Judo

Judo is a martial art that originated in Japan around the 19th century. The martial art of Judo revolves around the goal of throwing your opponent to the ground and following up with ground maneuvers of submission or chokes. Unlike most martial arts, Judo does not have a primary base of striking attacks involving punches or kicks. The primary weapon and defense of judo is the throwing and manipulation of movement. The core curriculum revolves around this, along with pre-arranged forms known as kata, and free practice known as randori.

Founded by Jigaro Kano, Judo means the way of gentleness. The basic principle is to use the opponent’s strength against him or her and to redirect that strength and energy to o­ne's advantage. For example, an opponent runs and attempts to punch. The Judo practicioner or Judoka will then utilize the natural energy generated by the running motion and perform a throw.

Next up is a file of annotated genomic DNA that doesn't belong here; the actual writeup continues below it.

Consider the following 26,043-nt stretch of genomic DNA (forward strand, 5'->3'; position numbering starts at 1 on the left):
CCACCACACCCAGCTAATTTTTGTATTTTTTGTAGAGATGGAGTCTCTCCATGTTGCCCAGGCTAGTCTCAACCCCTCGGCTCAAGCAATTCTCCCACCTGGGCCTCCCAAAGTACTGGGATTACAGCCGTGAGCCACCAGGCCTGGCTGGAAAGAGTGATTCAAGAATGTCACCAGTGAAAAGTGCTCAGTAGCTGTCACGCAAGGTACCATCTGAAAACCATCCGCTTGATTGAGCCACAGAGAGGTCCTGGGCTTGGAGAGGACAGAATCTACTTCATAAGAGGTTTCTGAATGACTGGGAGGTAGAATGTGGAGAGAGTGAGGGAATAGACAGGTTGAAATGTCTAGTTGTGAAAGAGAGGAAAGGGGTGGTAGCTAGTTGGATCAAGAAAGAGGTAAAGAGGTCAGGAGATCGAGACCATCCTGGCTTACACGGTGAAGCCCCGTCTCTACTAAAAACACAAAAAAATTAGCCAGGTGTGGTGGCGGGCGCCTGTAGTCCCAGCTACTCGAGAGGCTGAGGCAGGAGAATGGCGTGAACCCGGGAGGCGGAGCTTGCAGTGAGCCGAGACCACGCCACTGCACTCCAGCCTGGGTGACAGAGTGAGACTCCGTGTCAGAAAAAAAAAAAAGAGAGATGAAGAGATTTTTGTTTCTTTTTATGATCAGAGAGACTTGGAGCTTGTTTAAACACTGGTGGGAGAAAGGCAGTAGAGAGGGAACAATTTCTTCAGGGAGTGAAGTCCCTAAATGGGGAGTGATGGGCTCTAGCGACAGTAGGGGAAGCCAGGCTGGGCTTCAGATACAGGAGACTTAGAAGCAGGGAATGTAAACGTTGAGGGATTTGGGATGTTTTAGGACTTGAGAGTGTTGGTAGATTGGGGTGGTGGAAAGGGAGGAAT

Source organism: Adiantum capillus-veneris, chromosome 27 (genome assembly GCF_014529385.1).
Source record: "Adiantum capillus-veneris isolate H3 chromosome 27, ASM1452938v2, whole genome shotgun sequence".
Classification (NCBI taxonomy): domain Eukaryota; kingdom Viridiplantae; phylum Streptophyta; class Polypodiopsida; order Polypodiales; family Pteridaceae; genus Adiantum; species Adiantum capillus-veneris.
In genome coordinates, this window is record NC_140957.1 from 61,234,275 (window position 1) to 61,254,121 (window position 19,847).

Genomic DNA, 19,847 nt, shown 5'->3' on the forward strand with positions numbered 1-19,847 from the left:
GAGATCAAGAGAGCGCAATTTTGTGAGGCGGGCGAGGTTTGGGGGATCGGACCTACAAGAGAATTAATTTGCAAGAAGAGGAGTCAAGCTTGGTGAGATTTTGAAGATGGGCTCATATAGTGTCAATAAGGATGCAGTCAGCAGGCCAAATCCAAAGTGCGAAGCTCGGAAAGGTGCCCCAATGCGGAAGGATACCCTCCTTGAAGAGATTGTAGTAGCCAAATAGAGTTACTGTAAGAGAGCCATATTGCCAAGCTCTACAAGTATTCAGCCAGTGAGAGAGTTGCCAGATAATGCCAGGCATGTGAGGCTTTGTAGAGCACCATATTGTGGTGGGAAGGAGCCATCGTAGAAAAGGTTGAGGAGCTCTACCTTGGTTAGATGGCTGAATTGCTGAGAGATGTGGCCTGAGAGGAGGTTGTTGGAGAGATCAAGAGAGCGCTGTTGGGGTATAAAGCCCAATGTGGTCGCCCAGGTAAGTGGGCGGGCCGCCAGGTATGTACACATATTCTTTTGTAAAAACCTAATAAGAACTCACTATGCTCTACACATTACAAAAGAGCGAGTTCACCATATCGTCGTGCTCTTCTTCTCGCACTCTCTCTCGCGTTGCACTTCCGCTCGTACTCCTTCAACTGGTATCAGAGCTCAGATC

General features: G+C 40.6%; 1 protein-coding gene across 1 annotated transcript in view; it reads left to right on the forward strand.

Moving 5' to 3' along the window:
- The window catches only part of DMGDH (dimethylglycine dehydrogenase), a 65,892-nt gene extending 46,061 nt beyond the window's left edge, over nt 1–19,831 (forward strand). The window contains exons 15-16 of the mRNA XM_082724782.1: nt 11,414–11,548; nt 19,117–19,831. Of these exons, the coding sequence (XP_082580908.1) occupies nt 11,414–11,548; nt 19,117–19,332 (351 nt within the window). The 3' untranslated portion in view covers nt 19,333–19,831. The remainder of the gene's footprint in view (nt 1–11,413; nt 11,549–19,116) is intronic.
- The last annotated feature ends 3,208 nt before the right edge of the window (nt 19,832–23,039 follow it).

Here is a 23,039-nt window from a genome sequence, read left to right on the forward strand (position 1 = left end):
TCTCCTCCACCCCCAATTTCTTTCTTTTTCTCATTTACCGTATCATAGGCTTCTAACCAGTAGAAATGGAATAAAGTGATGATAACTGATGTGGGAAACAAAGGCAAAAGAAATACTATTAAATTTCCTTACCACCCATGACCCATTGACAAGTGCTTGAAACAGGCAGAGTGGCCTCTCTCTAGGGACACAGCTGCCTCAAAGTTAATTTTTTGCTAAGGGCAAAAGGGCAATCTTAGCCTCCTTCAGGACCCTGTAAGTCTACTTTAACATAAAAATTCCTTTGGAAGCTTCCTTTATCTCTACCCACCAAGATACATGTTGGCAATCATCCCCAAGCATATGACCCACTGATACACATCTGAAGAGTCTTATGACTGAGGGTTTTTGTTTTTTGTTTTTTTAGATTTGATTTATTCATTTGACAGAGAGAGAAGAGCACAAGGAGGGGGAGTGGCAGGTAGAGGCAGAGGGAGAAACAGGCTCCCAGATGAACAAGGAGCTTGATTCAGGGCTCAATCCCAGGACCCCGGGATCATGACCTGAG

Judo is a world renowned sport and o­ne of the very few martial arts that is represented in the Olympic games. Judo was introduced to the Olympics at the 1964 Olympic games in Tokyo. Colleges throughout Tokyo have Judo teams that compete in intercollegiate tournaments.

In the world of Mixed Martial Arts or MMA, many MMA athletes are renowned Judoka and utilize Judo throws effectively in the octagon. Fedor Emelianenko, who is often ranked as the number o­ne heavyweight in the world, is a former Russian national judo champion. Other notable judoka MMA athletes are: Karo Parisyan of the UFC, Yoshihiro Akiyama of Pride fame, Hidehiko Yoshida of Pride fame, and Shinya Aoki.

Most grappling styles, such as Sambo and Brazilian Jiu-Jitsu, will attribute Judo as their origination. This is further